He’s the President. He’s the Commander in Chief. The buck stops right in front of his desk. Fair or not, that’s how it is. That is what he swore to when he took the oath of office. That is what the Constitution demands of him. He and he alone is responsible. If the mission is a success he gets to claim it on national TV. And if it goes bad, it’s all his fault. That’s the job. And a real president, a real leader, steps up and takes responsibility either way, most especially when it all goes to shit.
But America does not begin with the President.
It begins with us, the citizens of this nation.
And while it may be the military’s duty to do or die, it is for us to question why.
Chief Owens died in our name, so it is for us to demand a thorough and dispassionate accounting from our leaders.
A few years back, when four men died in Benghazi, conservatives didn't need reminding of this duty – though they then perverted their responsibility into a political vendetta.
And since the Benghazi comparisons are flying on both sides today, allow me to remind you all that at no time did the previous administration attempt to portray that debacle as a victory or anything other than failure.
And that's my point, right there.
The Yemen raid, whatever the eventual intelligence value, can hardly be called a "winning mission."
To do so is an insult to every thinking American and an abdication of the responsibility which comes with the office of President.
Worse, far worse, this morning the Administration is attempting to silence accountability by saying that any criticism is unpatriotic and a "disservice to Chief Owens."
That is some fascist bullshit, right there.
That is the tactic of every petty dictator and tin pot tyrant.
It is the duty of free citizens to question their leadership.
Just as Republicans and Democrats questioned Obama.
If, as Sean Spicer this morning claimed, the mission was a success, a true success despite the terrible cost, then it is the responsibility of the administration to prove that beyond a shadow of a doubt to the public.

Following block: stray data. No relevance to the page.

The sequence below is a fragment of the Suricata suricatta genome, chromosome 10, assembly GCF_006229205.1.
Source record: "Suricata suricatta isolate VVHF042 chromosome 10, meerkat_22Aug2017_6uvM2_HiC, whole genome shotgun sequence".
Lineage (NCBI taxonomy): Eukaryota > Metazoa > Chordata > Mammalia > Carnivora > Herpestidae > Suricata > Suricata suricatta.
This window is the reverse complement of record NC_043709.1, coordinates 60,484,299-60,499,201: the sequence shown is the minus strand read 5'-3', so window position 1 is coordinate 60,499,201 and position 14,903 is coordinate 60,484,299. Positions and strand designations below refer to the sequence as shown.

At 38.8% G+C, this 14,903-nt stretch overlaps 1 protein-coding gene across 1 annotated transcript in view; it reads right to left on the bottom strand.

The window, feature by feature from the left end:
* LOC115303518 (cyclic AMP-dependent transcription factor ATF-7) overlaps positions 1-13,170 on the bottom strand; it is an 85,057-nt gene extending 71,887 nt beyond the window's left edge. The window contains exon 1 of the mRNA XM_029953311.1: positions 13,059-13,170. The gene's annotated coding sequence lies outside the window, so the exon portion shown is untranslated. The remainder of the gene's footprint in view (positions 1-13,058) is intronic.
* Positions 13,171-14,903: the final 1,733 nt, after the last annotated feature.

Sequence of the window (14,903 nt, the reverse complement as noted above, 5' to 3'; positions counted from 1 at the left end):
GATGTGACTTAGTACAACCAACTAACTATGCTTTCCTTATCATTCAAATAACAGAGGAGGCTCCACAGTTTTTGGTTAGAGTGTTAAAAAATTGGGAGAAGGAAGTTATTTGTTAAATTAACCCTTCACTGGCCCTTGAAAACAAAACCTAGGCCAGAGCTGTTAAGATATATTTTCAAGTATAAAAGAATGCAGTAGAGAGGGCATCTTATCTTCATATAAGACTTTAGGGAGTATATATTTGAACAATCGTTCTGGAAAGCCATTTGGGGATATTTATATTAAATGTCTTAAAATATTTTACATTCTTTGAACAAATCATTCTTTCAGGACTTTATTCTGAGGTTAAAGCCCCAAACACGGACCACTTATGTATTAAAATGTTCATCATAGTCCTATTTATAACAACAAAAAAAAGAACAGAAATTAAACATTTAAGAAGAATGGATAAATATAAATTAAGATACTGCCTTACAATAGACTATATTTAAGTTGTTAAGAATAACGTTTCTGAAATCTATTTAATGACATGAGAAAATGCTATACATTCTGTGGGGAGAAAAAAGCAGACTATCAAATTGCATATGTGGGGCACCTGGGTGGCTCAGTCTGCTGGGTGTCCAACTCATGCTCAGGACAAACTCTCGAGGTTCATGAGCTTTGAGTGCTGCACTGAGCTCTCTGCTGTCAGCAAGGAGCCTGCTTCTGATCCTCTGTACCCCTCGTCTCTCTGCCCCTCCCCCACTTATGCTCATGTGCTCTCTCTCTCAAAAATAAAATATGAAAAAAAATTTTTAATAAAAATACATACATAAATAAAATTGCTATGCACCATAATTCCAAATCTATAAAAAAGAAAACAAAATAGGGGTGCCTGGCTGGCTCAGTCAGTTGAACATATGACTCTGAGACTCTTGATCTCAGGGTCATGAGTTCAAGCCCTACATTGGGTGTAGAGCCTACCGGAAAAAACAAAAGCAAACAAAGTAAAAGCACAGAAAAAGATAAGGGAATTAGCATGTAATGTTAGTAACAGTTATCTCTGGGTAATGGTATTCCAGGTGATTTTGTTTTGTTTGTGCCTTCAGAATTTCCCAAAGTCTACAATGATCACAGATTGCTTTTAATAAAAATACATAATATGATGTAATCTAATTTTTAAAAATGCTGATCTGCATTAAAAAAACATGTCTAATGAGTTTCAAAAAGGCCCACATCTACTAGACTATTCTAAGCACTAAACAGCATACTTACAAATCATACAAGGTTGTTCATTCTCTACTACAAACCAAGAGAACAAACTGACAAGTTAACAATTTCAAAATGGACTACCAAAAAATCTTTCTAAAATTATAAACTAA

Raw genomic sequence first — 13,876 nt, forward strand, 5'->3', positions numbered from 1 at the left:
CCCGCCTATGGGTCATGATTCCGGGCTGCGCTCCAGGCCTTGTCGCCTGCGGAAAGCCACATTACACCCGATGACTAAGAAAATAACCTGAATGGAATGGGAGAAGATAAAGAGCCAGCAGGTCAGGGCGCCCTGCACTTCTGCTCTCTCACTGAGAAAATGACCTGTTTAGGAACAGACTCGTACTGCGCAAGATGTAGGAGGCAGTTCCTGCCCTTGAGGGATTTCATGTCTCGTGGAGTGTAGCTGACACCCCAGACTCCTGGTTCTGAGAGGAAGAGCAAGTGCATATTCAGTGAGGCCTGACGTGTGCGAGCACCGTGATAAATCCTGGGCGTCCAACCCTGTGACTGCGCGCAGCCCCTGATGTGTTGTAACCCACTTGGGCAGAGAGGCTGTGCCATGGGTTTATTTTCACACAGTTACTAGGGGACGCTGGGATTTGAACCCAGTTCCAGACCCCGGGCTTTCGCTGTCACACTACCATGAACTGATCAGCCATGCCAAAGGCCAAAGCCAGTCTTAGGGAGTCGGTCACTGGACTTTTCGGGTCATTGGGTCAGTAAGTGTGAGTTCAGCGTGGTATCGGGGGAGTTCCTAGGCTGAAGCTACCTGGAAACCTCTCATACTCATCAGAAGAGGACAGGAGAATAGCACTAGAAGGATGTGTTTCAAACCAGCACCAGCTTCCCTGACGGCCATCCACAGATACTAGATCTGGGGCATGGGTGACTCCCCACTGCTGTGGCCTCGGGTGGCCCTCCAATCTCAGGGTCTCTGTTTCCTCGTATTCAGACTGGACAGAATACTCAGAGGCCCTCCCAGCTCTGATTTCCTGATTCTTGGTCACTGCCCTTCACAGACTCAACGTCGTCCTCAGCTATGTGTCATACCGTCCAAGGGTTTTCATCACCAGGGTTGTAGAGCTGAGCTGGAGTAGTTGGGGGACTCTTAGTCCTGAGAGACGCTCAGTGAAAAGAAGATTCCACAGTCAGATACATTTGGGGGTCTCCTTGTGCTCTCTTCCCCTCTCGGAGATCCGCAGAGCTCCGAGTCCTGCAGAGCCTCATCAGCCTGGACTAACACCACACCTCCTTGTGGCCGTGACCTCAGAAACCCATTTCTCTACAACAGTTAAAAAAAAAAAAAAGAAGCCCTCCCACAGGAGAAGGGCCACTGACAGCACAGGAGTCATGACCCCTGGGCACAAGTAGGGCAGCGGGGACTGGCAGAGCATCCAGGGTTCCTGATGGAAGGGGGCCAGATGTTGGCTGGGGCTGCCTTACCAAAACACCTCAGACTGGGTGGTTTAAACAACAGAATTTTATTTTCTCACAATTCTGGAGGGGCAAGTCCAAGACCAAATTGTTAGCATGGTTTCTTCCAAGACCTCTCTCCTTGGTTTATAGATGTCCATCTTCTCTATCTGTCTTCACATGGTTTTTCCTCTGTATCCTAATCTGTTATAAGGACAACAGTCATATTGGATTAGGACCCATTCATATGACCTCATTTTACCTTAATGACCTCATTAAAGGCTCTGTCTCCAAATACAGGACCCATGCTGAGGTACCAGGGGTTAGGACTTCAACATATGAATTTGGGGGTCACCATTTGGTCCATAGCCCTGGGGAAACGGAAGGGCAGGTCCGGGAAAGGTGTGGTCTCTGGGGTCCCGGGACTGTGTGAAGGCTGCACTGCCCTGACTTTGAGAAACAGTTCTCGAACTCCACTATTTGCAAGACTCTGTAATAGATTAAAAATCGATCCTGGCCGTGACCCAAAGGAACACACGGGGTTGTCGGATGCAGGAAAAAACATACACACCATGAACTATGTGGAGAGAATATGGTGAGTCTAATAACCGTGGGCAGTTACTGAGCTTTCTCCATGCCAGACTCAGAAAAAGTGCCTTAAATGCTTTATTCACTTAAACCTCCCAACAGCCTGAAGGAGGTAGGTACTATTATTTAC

Otherwise what Spicer is saying is that every Republican who questioned Obama in the wake of Benghazi must be considered equally unpatriotic and un-American.
More, Trump himself claims to have opposed the war in Iraq and Afghanistan right from the start.
Donald Trump has repeatedly claimed to have been a vocal critic and to have never supported the idea of war in the wake of 911.
And he has repeatedly criticized the war and our role in it for the entirety of his campaign, denouncing both wars as failures – this is in point of fact the very cornerstone of his rhetoric.
So when White House Press Secretary Sean Spicer demands the critics of the Yemen raid apologize to Trump out of some supposed respect for a fallen SEAL, then we must demand Trump himself apologize for his critical and disparaging remarks about the war in deference to all of those Americans who died in Iraq and Afghanistan.
No, I suppose not.
He’s just not that kind of leader, is he?
In fact, this morning Trump took to Twitter to criticize Senator John McCain – a man who arguably knows a bit more than Donald Trump about military missions gone bad – for criticizing the Yemen Raid.
Trump said such criticism "emboldens the enemy!"
Criticism of a botched military operation emboldens the enemy.
Think about that.
No, really think about that and what such a statement from a president really means for liberty.
And yet – and yet – despite repeated attacks, McCain himself and those like him in Congress continue to endorse this president and his decisions. And they do so, those Senators and Congressmen, because they are terrified that if they don't then they themselves will become casualties of this war.
And staying in power, no matter how diminished, no matter how far they have to crawl on their bellies, is more important to them than their duty to the nation.
And that should sound the alarm for every American.
Because that is how republics die.